Have you treated of St. Anthony's Fire, St Vitus's dance, and the Night Mare? These are all Madness, or at least produce Madness.
The Antients Seem to have thought all Madness Possession. The Devil is not once in the New Testament Said possess. Man Woman Child or Hog:
The word [illegible] occurs fifty two lines; [illegible] three; [illegible] thirteen. [Illegible] not once. Search then the Distinction between Demon and Devils, and you will find it as great as between Heathenism and Christianity.
But what is all this to your purpose? Unless it be to give you suspicion that I am in danger of becoming a fit subject for your Treatise and your Chair.?
For my part I am of opinion, with mad Johnson, that all Mankind are a little mad. You cannot there fore describe all the Species of this distemper nor care them all. I believe none possessed, either by Devil or Demon. It is all Vice or distemper, moral or physical Evil.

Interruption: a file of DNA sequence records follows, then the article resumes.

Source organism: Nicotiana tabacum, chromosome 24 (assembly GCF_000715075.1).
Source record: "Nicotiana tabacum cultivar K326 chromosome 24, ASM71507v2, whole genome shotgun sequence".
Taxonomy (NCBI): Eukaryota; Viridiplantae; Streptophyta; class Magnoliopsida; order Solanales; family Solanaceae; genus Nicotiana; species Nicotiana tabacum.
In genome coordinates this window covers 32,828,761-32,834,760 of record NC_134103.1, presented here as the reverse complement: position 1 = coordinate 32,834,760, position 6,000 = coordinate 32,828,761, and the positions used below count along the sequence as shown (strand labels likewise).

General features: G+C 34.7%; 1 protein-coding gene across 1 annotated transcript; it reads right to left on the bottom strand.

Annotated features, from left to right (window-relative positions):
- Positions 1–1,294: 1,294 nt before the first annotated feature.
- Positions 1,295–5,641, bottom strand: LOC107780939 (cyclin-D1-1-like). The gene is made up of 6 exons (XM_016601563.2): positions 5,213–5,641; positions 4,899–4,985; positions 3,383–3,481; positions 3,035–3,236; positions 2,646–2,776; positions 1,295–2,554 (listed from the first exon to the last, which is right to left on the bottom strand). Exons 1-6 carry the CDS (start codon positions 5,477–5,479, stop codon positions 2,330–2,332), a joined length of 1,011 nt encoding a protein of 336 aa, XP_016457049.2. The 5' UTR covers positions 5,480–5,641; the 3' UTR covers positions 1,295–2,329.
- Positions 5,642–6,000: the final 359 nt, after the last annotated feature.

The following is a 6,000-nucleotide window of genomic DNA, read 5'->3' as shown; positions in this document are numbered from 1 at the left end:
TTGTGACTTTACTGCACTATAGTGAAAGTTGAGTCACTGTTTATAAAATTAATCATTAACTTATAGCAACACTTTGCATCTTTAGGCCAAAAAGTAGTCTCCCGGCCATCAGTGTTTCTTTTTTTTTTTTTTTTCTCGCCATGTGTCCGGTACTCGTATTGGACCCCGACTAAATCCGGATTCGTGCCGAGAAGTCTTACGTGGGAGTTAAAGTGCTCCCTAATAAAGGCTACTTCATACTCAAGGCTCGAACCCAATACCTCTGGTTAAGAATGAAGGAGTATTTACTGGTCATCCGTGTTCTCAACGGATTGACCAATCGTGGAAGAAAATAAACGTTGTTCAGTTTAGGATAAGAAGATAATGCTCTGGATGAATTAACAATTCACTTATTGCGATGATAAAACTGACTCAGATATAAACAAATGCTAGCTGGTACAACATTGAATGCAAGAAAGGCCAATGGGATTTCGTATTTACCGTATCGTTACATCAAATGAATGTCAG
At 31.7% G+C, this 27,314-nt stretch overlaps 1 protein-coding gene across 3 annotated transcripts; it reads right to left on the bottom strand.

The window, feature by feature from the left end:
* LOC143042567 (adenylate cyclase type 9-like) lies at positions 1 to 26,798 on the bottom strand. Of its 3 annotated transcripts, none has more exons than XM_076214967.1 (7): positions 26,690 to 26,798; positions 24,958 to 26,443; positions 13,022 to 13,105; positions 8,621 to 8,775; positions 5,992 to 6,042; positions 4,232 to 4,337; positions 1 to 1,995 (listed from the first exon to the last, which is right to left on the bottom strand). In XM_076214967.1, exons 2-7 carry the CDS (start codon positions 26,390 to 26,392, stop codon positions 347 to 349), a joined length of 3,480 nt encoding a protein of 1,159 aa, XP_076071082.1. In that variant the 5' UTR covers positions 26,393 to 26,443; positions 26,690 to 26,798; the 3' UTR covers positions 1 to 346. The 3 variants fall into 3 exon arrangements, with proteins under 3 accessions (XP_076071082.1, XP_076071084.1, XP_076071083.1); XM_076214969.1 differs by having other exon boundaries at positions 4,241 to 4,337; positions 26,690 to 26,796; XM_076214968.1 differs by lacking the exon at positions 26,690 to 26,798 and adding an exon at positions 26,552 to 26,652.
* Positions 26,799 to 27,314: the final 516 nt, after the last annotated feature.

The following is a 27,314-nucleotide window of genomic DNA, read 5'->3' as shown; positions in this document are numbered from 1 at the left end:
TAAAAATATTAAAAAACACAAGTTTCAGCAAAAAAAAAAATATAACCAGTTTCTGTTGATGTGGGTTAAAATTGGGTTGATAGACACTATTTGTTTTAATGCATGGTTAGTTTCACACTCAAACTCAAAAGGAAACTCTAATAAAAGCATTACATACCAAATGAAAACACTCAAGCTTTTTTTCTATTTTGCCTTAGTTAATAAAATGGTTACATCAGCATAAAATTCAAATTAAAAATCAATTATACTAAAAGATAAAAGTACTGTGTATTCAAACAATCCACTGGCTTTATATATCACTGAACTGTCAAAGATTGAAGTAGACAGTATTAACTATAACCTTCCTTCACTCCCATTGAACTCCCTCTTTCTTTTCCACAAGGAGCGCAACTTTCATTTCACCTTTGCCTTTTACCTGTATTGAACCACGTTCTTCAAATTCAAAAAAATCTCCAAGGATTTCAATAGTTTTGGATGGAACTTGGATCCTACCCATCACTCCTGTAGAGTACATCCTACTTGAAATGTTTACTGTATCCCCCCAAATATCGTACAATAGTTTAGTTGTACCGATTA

"To be sober, I believe Mr. Madison will be again elected; and upon the whole, I wish it because I see no Man who will be likely to do better. The Nation it is true is greatly and justly allarmed [sic] at the Imbecility of the last twelve years, But those who brought Us into this Confusion are the best qualified to bring Us out of it, if they can be made to attempt it in the right Way. Madisons private opinions and Jeffersons too, are more correct than their [insert: public] Conduct has been; for that has been dictated by their Party.